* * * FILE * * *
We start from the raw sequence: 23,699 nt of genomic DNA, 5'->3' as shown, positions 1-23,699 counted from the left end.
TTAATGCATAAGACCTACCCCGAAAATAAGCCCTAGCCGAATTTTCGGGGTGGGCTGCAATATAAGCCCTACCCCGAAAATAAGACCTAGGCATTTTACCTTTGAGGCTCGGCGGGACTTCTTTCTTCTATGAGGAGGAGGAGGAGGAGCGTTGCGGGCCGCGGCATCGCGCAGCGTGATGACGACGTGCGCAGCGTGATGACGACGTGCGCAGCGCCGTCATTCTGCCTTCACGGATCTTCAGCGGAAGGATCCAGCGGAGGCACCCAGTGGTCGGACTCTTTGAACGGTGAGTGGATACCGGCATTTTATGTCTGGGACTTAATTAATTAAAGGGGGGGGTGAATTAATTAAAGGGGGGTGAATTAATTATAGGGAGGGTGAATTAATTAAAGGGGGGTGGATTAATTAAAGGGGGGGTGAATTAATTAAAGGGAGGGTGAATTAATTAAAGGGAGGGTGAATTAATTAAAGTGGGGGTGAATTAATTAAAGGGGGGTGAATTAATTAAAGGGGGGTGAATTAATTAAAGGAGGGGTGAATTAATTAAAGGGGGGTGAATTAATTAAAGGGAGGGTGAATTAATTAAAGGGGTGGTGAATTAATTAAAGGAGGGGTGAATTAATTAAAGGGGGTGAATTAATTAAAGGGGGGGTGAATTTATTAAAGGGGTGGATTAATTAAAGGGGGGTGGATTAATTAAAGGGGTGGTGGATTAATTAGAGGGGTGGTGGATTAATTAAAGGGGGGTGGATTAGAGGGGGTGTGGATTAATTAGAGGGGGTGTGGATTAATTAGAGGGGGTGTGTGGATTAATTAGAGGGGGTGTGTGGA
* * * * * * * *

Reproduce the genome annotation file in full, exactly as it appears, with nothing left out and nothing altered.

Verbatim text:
We start from the raw sequence: 23,699 nt of genomic DNA, 5'->3' as shown, positions 1-23,699 counted from the left end.
TTAATGCATAAGACCTACCCCGAAAATAAGCCCTAGCCGAATTTTCGGGGTGGGCTGCAATATAAGCCCTACCCCGAAAATAAGACCTAGGCATTTTACCTTTGAGGCTCGGCGGGACTTCTTTCTTCTATGAGGAGGAGGAGGAGGAGCGTTGCGGGCCGCGGCATCGCGCAGCGTGATGACGACGTGCGCAGCGTGATGACGACGTGCGCAGCGCCGTCATTCTGCCTTCACGGATCTTCAGCGGAAGGATCCAGCGGAGGCACCCAGTGGTCGGACTCTTTGAACGGTGAGTGGATACCGGCATTTTATGTCTGGGACTTAATTAATTAAAGGGGGGGGTGAATTAATTAAAGGGGGGTGAATTAATTATAGGGAGGGTGAATTAATTAAAGGGGGGTGGATTAATTAAAGGGGGGGTGAATTAATTAAAGGGAGGGTGAATTAATTAAAGGGAGGGTGAATTAATTAAAGTGGGGGTGAATTAATTAAAGGGGGGTGAATTAATTAAAGGGGGGTGAATTAATTAAAGGAGGGGTGAATTAATTAAAGGGGGGTGAATTAATTAAAGGGAGGGTGAATTAATTAAAGGGGTGGTGAATTAATTAAAGGAGGGGTGAATTAATTAAAGGGGGTGAATTAATTAAAGGGGGGGTGAATTTATTAAAGGGGTGGATTAATTAAAGGGGGGTGGATTAATTAAAGGGGTGGTGGATTAATTAGAGGGGTGGTGGATTAATTAAAGGGGGGTGGATTAGAGGGGGTGTGGATTAATTAGAGGGGGTGTGGATTAATTAGAGGGGGTGTGTGGATTAATTAGAGGGGGTGTGTGGA